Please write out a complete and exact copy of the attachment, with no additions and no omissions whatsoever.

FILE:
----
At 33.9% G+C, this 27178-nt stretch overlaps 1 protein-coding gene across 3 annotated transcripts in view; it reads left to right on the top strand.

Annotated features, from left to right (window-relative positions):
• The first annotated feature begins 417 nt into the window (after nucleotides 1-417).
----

At 33.9% G+C, this 27178-nt stretch overlaps 1 protein-coding gene across 3 annotated transcripts in view; it reads left to right on the top strand.

Annotated features, from left to right (window-relative positions):
• The first annotated feature begins 417 nt into the window (after nucleotides 1-417).